In the US, we live in a country where people are already thinking of how artificial intelligence will be a part of our daily lives, which is demanding of evolved engineering, machine, and deep learning, and big data. Read more…
It’s no secret that cloud computing and data analytics are both rapidly growing areas of information technology (IT). Put them together, and you get a winning combination that’s expected to grow by more than 26 percent annually over the next five years.
Increased adoption of data analytics is one of the major drivers in this market, Research and Markets found. More specifically, many organizations are adopting data analytics in order to better understand consumption patterns, customer acquisition and various other factors believed to increase revenue, cut costs and boost customer loyalty.
HP, IBM, Microsoft, Oracle, and SAP are among the dominant vendors in this arena, the company said in a press release. Big Data is one of the particularly significant trends in the market, Research and Markets said.
“Cloud analytics deals with the management of unorganized data, which helps organizations access important data and make timely decisions regarding their business,” the company said. The rates of growth in this arena might actually be much higher. Read more…
Remember in the early days of the Internet, we’d “go online” — after waiting for our sister to get off the phone first — and we’d hear that loud dial-up noise, and the Internet felt like a thing?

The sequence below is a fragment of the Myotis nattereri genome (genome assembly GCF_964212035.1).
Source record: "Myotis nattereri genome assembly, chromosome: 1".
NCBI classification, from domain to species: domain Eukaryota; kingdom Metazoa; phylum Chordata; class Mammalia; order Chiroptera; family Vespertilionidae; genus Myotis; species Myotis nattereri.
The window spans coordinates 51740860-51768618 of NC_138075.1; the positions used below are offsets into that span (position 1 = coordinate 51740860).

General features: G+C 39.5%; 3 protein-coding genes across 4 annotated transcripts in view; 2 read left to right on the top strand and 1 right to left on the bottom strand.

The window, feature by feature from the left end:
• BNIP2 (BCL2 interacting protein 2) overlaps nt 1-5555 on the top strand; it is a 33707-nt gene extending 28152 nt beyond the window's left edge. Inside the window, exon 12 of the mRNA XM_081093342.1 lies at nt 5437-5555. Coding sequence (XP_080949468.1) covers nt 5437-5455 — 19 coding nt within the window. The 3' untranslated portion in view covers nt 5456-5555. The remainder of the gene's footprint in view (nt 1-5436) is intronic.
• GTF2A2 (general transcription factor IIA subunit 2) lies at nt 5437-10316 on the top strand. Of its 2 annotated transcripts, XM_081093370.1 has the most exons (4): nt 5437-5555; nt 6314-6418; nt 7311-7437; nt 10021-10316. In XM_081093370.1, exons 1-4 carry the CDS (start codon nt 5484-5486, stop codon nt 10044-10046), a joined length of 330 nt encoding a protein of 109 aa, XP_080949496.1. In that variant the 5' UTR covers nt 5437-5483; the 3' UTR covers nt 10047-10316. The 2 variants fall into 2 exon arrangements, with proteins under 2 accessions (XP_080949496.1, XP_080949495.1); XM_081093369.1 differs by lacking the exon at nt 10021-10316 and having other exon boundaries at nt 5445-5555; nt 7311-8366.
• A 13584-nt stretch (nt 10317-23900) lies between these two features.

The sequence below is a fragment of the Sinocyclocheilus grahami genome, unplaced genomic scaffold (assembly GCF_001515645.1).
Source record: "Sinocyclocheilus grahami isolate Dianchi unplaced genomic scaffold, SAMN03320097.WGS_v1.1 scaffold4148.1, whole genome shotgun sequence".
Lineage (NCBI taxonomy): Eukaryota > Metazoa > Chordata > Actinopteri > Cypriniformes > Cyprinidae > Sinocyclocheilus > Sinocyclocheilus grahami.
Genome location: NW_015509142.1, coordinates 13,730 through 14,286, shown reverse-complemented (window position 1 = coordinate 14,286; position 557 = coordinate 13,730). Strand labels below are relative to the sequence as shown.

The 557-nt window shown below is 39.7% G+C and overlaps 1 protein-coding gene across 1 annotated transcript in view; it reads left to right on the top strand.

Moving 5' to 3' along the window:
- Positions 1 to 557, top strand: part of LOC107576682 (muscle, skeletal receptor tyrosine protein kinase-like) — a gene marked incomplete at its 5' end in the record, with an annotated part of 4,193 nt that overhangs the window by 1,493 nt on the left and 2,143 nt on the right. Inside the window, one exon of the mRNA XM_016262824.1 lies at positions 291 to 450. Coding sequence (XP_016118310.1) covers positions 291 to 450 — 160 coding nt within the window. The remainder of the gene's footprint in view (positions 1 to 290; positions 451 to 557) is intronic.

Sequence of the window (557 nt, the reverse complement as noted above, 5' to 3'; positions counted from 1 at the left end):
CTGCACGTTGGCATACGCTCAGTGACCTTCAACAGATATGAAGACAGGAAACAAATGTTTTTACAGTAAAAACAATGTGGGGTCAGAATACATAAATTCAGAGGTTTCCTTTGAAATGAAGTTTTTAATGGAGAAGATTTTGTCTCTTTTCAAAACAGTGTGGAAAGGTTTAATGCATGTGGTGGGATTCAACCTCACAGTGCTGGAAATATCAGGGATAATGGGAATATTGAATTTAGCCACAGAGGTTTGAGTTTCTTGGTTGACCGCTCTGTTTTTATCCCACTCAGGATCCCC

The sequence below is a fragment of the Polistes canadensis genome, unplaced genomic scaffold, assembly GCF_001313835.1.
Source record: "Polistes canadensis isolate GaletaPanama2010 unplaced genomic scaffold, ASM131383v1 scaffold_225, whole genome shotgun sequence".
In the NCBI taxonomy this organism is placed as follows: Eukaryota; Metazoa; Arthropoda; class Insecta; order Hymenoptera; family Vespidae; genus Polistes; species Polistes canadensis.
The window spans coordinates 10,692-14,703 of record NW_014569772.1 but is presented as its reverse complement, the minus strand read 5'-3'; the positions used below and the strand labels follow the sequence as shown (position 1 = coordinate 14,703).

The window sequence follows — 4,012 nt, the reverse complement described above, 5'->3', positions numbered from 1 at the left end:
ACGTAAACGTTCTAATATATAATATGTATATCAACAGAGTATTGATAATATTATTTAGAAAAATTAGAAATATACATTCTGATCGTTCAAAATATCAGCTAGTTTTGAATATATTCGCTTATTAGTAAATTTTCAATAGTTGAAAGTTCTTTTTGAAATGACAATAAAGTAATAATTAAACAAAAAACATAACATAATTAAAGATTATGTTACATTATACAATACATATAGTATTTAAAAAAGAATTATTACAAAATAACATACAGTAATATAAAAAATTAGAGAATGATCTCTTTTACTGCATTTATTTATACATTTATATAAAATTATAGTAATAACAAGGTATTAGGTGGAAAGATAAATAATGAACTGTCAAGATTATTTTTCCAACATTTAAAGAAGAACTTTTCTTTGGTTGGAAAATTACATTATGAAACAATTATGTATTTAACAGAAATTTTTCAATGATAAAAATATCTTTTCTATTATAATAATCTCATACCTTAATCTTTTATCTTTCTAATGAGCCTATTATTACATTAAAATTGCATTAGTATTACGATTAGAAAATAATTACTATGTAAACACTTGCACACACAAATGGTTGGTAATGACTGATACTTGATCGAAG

It was a place we went, and it felt real. Nowadays, we celebrate that the online and offline worlds are blending, and to some extent it’s true, but you can still feel the edges. We’ve got passwords to remember, we’ve got places with no connectivity, and we still have to add on a data plan to our phones.
When technologies have really arrived, they blend into the background and they become unnoticeable, like oxygen or electricity.
It’s this context that best describes the Internet of Things (IoT). Behold an age of small sensors everywhere and a world of continuous interconnectivity and environments that respond intelligently to our every move. The Internet becomes a connective ambient layer, in the background and all-knowing. It will be a time of data-sharing, predictive computing, and cognitive outsourcing.